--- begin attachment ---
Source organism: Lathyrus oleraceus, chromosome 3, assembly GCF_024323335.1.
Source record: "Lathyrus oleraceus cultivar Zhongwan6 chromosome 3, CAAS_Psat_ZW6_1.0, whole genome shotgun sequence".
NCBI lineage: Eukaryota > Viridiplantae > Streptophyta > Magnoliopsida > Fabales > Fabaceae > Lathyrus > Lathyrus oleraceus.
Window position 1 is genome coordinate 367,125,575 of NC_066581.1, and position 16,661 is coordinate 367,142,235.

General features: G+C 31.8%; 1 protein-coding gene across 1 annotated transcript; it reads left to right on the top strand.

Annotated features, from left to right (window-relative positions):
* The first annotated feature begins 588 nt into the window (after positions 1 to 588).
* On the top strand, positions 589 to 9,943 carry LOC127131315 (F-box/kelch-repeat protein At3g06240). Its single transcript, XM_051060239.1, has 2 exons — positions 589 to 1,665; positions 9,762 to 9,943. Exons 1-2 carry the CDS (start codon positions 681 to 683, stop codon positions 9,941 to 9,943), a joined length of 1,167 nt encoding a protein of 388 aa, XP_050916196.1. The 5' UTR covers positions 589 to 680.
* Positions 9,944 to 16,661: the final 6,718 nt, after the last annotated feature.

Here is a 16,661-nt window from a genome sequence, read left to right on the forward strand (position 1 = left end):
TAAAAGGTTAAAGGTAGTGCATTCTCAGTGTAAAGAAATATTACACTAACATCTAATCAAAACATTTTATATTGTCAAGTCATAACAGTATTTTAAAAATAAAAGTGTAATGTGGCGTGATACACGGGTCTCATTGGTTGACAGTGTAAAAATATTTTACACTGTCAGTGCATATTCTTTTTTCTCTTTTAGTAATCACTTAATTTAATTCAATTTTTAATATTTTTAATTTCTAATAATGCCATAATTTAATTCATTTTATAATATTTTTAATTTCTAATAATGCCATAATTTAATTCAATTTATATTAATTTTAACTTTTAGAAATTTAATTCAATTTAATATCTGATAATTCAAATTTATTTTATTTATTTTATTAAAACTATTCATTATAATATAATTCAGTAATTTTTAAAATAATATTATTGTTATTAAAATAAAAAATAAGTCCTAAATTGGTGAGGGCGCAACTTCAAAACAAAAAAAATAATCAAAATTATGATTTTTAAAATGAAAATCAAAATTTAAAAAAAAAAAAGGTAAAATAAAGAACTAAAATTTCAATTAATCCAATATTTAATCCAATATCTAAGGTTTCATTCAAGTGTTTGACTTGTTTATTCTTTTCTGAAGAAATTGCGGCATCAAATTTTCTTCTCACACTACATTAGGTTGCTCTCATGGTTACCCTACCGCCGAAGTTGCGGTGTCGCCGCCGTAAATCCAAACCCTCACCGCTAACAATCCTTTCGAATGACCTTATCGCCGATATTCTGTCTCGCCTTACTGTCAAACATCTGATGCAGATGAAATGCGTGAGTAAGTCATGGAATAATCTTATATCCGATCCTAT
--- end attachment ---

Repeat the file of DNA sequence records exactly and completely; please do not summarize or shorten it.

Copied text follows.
Source organism: Lathyrus oleraceus, chromosome 3, assembly GCF_024323335.1.
Source record: "Lathyrus oleraceus cultivar Zhongwan6 chromosome 3, CAAS_Psat_ZW6_1.0, whole genome shotgun sequence".
NCBI lineage: Eukaryota > Viridiplantae > Streptophyta > Magnoliopsida > Fabales > Fabaceae > Lathyrus > Lathyrus oleraceus.
Window position 1 is genome coordinate 367,125,575 of NC_066581.1, and position 16,661 is coordinate 367,142,235.

General features: G+C 31.8%; 1 protein-coding gene across 1 annotated transcript; it reads left to right on the top strand.

Annotated features, from left to right (window-relative positions):
* The first annotated feature begins 588 nt into the window (after positions 1 to 588).
* On the top strand, positions 589 to 9,943 carry LOC127131315 (F-box/kelch-repeat protein At3g06240). Its single transcript, XM_051060239.1, has 2 exons — positions 589 to 1,665; positions 9,762 to 9,943. Exons 1-2 carry the CDS (start codon positions 681 to 683, stop codon positions 9,941 to 9,943), a joined length of 1,167 nt encoding a protein of 388 aa, XP_050916196.1. The 5' UTR covers positions 589 to 680.
* Positions 9,944 to 16,661: the final 6,718 nt, after the last annotated feature.

Here is a 16,661-nt window from a genome sequence, read left to right on the forward strand (position 1 = left end):
TAAAAGGTTAAAGGTAGTGCATTCTCAGTGTAAAGAAATATTACACTAACATCTAATCAAAACATTTTATATTGTCAAGTCATAACAGTATTTTAAAAATAAAAGTGTAATGTGGCGTGATACACGGGTCTCATTGGTTGACAGTGTAAAAATATTTTACACTGTCAGTGCATATTCTTTTTTCTCTTTTAGTAATCACTTAATTTAATTCAATTTTTAATATTTTTAATTTCTAATAATGCCATAATTTAATTCATTTTATAATATTTTTAATTTCTAATAATGCCATAATTTAATTCAATTTATATTAATTTTAACTTTTAGAAATTTAATTCAATTTAATATCTGATAATTCAAATTTATTTTATTTATTTTATTAAAACTATTCATTATAATATAATTCAGTAATTTTTAAAATAATATTATTGTTATTAAAATAAAAAATAAGTCCTAAATTGGTGAGGGCGCAACTTCAAAACAAAAAAAATAATCAAAATTATGATTTTTAAAATGAAAATCAAAATTTAAAAAAAAAAAAGGTAAAATAAAGAACTAAAATTTCAATTAATCCAATATTTAATCCAATATCTAAGGTTTCATTCAAGTGTTTGACTTGTTTATTCTTTTCTGAAGAAATTGCGGCATCAAATTTTCTTCTCACACTACATTAGGTTGCTCTCATGGTTACCCTACCGCCGAAGTTGCGGTGTCGCCGCCGTAAATCCAAACCCTCACCGCTAACAATCCTTTCGAATGACCTTATCGCCGATATTCTGTCTCGCCTTACTGTCAAACATCTGATGCAGATGAAATGCGTGAGTAAGTCATGGAATAATCTTATATCCGATCCTAT